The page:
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Copyright 2014 by Attorney Carlos Gamino
​​Scientists are saying that flip-flops—everyday, ordinary plastic and rubber flip-flops—are responsible for a tremendous ecological disaster that’s brewing off the shores of Kenya.

Literally tons (about 90 tons, to be exact) of flip-flops wash up on the East African coast every year, and most of them come from Asia, India, and China. Some come from within Kenya, too; one company produces about 100,000 of the shoes each day, and they end up in the waterways as well. One area of Nairobi once had a huge backup of discarded flip-flops that blocked off the city’s clean water supply.

What’s worse, though, is that the shoes aren’t biodegradable—and they’re posing a direct health hazard to marine life.

In addition to the pollution from the shoes killing plant life and fish that try to eat them, big pile-ups are preventing turtles from coming on-shore to lay eggs. Entire ecosystems have been destroyed by flip-flops, and even fishing villages that used to perch on the shores have packed up and moved.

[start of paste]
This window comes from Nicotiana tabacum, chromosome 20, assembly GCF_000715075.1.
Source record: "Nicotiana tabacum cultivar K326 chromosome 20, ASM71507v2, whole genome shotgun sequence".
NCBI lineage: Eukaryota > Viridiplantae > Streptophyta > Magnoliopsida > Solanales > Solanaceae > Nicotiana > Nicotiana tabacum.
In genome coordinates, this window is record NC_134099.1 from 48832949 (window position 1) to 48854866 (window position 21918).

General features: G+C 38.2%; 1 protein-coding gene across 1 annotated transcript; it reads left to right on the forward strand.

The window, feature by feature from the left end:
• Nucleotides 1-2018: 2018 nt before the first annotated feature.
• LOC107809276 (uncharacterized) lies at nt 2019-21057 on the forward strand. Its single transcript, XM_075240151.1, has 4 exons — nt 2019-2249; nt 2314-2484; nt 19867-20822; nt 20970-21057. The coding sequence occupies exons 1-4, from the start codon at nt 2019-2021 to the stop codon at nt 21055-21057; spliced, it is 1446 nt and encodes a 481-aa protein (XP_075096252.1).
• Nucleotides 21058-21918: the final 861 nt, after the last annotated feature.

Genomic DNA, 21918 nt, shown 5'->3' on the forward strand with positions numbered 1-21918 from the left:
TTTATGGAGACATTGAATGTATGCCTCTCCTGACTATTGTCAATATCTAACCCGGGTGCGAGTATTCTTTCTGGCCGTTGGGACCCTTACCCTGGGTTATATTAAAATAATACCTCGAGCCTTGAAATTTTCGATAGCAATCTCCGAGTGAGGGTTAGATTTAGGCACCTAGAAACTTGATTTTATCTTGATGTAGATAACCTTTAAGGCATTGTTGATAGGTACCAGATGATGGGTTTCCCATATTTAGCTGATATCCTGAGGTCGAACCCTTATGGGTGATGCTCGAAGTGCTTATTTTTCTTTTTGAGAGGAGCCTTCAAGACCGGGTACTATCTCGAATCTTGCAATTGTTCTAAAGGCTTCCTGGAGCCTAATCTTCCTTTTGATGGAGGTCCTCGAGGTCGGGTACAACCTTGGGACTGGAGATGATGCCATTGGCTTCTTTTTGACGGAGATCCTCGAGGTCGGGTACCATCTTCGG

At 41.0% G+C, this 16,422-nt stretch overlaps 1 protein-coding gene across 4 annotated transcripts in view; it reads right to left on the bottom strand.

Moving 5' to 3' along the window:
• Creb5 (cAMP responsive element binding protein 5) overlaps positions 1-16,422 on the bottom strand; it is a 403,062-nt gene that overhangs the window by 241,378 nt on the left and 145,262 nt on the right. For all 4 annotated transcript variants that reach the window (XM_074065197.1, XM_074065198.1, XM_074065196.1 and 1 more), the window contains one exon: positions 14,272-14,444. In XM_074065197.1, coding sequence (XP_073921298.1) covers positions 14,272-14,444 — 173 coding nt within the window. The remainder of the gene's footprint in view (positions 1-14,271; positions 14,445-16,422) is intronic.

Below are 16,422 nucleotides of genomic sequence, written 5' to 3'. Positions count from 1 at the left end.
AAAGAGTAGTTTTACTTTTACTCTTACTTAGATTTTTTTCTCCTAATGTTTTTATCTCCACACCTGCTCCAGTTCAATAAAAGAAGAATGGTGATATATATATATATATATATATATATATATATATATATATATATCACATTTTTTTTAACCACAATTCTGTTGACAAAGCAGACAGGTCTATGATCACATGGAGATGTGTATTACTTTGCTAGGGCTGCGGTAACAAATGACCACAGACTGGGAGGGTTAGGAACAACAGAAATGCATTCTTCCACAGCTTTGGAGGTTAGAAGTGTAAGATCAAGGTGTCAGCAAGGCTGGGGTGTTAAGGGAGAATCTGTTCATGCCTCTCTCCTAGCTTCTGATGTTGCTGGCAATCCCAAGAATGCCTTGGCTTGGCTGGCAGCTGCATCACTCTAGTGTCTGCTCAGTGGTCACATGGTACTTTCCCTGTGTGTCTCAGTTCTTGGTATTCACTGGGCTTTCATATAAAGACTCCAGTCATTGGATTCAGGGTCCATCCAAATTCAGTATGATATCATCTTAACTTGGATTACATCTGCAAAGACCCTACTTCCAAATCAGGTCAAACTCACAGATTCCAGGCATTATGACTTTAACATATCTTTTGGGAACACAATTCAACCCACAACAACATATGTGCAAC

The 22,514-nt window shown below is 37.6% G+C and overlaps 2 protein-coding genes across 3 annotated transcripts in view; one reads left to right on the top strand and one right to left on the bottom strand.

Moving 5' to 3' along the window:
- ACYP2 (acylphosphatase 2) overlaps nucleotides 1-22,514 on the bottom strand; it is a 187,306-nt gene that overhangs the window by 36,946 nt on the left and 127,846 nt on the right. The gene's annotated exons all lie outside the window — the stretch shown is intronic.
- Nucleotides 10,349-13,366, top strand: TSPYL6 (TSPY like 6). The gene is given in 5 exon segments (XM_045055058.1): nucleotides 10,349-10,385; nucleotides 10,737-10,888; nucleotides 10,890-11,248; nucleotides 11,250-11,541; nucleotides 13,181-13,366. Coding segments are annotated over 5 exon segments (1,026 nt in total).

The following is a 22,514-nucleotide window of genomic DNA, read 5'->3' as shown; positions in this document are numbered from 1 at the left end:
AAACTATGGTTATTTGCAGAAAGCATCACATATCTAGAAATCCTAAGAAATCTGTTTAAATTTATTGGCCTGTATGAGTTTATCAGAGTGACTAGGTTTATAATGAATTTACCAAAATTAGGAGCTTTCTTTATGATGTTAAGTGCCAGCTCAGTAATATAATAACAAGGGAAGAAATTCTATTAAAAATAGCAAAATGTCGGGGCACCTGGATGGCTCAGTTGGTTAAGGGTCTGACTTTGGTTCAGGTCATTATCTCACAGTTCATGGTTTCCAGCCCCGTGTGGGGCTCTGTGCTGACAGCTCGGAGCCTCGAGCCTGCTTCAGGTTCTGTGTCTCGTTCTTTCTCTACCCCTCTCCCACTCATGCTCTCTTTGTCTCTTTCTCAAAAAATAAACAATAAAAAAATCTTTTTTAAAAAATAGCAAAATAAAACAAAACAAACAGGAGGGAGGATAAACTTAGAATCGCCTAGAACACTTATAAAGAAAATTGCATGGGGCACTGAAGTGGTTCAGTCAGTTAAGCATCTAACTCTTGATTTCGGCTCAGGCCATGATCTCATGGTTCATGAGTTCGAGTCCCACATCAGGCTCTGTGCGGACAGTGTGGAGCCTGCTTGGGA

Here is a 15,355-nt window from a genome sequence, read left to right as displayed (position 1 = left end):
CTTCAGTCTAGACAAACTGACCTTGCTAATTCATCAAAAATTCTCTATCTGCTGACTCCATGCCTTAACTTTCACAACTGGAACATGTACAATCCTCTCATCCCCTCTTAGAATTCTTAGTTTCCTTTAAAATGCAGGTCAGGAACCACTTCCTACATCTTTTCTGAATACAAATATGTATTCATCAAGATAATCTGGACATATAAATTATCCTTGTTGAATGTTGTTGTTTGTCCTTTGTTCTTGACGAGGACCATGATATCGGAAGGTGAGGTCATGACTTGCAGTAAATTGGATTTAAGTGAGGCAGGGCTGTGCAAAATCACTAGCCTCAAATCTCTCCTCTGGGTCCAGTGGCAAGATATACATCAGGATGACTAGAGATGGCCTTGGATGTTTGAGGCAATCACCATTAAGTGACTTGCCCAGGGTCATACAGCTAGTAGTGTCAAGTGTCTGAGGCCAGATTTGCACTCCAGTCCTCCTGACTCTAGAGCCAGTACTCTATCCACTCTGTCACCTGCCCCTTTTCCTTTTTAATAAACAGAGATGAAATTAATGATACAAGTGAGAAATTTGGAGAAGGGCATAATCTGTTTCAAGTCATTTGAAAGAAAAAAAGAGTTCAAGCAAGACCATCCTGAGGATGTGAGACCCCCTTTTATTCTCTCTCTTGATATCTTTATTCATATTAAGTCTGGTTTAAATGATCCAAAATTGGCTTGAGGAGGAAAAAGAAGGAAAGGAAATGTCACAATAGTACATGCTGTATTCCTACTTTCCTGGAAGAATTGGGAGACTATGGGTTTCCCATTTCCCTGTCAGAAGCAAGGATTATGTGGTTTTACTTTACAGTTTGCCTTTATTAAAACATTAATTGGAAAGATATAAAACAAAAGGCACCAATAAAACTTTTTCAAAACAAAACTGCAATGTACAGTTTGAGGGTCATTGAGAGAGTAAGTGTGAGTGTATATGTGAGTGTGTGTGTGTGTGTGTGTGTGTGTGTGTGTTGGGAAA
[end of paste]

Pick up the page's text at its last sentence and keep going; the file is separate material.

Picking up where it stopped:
In response, though, Adidas and a handful of other, non-American companies are exploring their options for renewable shoe materials.

What Do You Think?

Do you think the whole environmental crisis experts say is caused by flip-flops is overblown, or would you be willing to part with your comfy beach shoes and replace them with something else?

I’d love to hear your thoughts, so please feel free to share them on my Facebook page or on my Twitter feed.

Carlos Gamino

Flip Flops - An Ecological Disaster - Carlos Gamino
​By Carlos Gamino

If you’re like most people, you own at least one pair of flip-flops. Most people do, and there’s nothing special about them. They’ve never been particularly newsworthy (except, perhaps, this $18,000 pair)… until now.

News from Attorney Carlos Gamino

Flip-Flops: An Ecological Disaster in the Making

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